SAN FRANCISCO (CBS SF) — The question of how San Francisco would handle the homeless during Super Bowl 50 festivities has been a point of speculation, but on Thursday officials unveiled a new temporary shelter that is nearly set to open.

Ironically, the site is connected to another recent major, and at times controversial, sporting event that took place in the city.

Last summer, San Francisco Mayor Ed Lee made his intentions clear when it came to what the city would do about the homeless population during Super Bowl 50.

“You’re gonna have to leave, said Mayor Lee. We’ll give you an alternative — we’re always gonna be supportive — but you’re gonna have to leave the streets.”

It doesn’t look like the most welcoming place, but city officials are hoping 150 homeless will be willing to call the hangar at Pier 27/29 that once housed America’s Cup Team USA home, at least temporarily.

The space is tentatively set to open next week.

The 10,000-square-foot tent is tucked away inside the hangar, hidden in an industrial part of the city that is out of sight from tourists visiting for the Super Bowl.

“By having this tent here we think we can get more people to take us up on our offer to come indoors get out of the wet weather,” said Director of Human Services Trent Rohrer.

Rohrer maintains the timing of the shelter’s opening is purely coincidental.

“Well, I think folks would say, ‘What’s the timing of El Nino?’ El Nino is in winter time. Super Bowl is in winter time,” said Rohrer.

The city is waiting on the San Francisco Fire Department and building inspectors permits before it can open. Officials are hoping that will happen by the end of next week.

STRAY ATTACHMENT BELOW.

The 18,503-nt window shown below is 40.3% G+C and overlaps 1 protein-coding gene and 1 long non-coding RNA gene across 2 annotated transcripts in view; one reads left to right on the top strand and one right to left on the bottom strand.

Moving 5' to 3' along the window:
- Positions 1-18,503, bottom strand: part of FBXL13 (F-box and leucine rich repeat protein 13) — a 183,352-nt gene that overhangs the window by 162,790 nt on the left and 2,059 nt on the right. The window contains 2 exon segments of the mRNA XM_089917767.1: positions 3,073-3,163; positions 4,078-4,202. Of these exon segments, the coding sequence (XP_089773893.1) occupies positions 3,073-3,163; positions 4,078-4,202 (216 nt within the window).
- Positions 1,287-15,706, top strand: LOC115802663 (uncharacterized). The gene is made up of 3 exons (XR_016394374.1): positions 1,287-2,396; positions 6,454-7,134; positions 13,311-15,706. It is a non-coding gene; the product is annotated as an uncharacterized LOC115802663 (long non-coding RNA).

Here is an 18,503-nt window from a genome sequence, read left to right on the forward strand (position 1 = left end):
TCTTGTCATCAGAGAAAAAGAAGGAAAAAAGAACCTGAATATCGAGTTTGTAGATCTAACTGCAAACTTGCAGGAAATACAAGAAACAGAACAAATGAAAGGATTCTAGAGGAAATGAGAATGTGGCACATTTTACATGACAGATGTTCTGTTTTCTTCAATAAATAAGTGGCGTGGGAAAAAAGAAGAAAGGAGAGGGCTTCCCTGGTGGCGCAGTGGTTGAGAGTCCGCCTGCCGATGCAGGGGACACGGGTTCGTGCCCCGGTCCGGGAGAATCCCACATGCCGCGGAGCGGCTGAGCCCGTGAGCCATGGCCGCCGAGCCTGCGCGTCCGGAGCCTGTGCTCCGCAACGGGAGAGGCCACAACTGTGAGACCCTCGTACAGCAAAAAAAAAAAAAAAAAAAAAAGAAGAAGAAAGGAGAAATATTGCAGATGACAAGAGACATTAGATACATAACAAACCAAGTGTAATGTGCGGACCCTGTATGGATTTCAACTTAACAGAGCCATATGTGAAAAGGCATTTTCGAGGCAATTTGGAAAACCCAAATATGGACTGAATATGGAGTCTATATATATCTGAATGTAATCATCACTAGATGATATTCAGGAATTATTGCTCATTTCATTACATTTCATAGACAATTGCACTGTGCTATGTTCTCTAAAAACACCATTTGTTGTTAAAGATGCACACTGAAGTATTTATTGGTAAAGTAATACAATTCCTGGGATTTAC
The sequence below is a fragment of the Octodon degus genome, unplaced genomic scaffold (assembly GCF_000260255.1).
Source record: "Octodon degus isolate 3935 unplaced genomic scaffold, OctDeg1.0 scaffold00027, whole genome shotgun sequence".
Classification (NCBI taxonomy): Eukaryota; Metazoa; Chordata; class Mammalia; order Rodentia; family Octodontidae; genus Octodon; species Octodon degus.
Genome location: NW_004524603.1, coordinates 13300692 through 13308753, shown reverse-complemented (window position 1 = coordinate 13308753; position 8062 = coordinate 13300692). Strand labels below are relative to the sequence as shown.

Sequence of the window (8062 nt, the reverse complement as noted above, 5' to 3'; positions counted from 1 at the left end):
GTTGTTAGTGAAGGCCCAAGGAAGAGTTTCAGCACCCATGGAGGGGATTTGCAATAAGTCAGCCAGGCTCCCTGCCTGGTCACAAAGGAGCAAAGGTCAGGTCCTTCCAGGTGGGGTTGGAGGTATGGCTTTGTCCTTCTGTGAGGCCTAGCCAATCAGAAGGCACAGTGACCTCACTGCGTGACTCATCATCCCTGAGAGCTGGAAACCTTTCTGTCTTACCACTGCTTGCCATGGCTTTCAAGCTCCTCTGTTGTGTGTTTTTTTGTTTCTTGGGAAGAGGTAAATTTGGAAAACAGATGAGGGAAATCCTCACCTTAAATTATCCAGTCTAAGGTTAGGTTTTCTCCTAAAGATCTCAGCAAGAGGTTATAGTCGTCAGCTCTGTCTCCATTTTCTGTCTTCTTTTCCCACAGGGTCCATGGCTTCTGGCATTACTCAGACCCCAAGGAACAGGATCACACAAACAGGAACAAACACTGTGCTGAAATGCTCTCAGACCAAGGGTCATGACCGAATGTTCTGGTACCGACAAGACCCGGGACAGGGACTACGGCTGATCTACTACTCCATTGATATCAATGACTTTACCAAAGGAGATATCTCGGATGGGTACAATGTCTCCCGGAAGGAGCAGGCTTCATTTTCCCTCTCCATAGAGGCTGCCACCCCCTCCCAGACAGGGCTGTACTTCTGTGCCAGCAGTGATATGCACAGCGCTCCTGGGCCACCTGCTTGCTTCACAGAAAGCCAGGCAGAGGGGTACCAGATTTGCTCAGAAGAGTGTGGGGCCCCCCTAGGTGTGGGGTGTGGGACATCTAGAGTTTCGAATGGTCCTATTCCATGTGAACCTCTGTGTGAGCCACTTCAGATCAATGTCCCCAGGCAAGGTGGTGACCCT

But the shelter isn’t in a heavily populated part of the city. Even fewer homeless are in the area.

When asked if he thought anyone would go to the shelter, homeless San Francisco resident Rolf Stagg was unsure.

“It’s too far out. I don’t think so. Not from here. These people here will not go there,” said Stagg.

Human Services says the location is circumstantial and not an effort to cover up of the city’s unsavory homeless problem. The pier is one of the few places big enough to house it without conflicting occupancy.

It is stocked with hygiene kits, beds and other supplies.

But whether the homeless will come to fill it has yet to be seen.

“I’m not going to go,” said Stagg. “I will go up here or down there; clear out of this area.”

Officials say they will rely on outreach efforts, police and nonprofits to help spur people to come to the shelter. The Department of Human Services says they will have to keep the barbed wire up around the shelter because the port requires a higher level of security.

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